How would you react if someone told you that your life for the next two years, two months, and two days were to be secluded in the woods outside your village in a home you must build yourself and your living made by the labor of your hands only? While the vast majority of Americans would view that as their own personal Hell, Henry David Thoreau saw it as an unconventional way to truly get in touch with one's self and with nature. Thoreau knew that nineteenth-century Americans were able to live-that is, physically being alive and making it through life. However, what he failed to see was the people around him actually living. Anyone can live and breathe and go through the motions, but someone who is truly alive is one who is genuinely seeing what is around him and experiencing every moment. Henry David Thoreau opened up his mind to living life to the fullest in order to gain personal happiness, while those around him focused more on working toward power and success in order to die satisfied. Possibly if more people would live as Thoreau did, they would come to realize that "a man is rich in proportion to the number of things which he can afford to let alone" (Thoreau. 1023).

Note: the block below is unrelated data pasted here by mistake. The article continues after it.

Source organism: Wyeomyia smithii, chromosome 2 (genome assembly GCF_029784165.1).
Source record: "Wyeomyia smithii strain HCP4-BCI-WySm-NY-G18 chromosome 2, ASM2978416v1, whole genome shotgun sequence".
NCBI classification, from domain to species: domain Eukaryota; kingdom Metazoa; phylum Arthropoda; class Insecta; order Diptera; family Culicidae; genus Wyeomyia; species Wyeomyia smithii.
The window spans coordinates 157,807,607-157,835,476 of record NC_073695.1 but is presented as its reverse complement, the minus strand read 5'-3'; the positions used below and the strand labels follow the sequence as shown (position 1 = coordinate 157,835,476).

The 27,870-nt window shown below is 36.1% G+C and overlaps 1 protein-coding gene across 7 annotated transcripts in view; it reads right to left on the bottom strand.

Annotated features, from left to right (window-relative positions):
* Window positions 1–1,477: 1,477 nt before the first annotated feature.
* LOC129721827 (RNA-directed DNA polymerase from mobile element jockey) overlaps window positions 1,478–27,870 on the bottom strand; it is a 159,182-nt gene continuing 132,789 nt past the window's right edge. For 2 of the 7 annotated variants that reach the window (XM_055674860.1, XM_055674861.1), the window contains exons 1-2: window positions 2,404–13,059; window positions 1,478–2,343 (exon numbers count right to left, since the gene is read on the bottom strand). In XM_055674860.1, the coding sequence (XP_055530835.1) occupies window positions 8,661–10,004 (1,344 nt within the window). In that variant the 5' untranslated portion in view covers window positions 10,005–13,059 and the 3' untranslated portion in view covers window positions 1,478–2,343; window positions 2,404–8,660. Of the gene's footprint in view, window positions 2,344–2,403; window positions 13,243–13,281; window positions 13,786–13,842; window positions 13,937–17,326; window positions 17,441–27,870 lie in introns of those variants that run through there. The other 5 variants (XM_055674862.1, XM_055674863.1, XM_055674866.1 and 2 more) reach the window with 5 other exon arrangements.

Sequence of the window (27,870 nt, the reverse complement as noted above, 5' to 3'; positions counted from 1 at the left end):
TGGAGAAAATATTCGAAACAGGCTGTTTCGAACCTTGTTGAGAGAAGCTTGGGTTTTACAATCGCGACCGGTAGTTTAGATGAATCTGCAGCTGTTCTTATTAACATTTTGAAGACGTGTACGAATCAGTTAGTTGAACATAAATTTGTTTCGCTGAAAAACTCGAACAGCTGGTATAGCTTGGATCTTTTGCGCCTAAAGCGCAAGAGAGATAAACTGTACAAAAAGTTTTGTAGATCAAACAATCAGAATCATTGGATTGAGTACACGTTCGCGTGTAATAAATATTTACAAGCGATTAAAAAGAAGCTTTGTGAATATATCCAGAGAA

Henry David Thoreau described life's true meaning to be reaching one's dreams and happiness through a simple life filled with small treasures. His Walden experiment revealed to him that a simple life where one lives off only the essentials of life brings a newfound clarity to the full experience of existing. The lives of nineteenth century Americans became increasingly complex so much so that a distracted, active lifestyle was assumed the norm, the routine. Americans grew more and more fixated on the fact that among the essentials of life were "talki[ing] through a telegraph, and rid[ing] thirty miles an hour" (Thoreau. 1029). Thoreau observed that the population around him had become overburdened by busyness, and that this weight and confusion tends to transform the lives of men into those of baboons.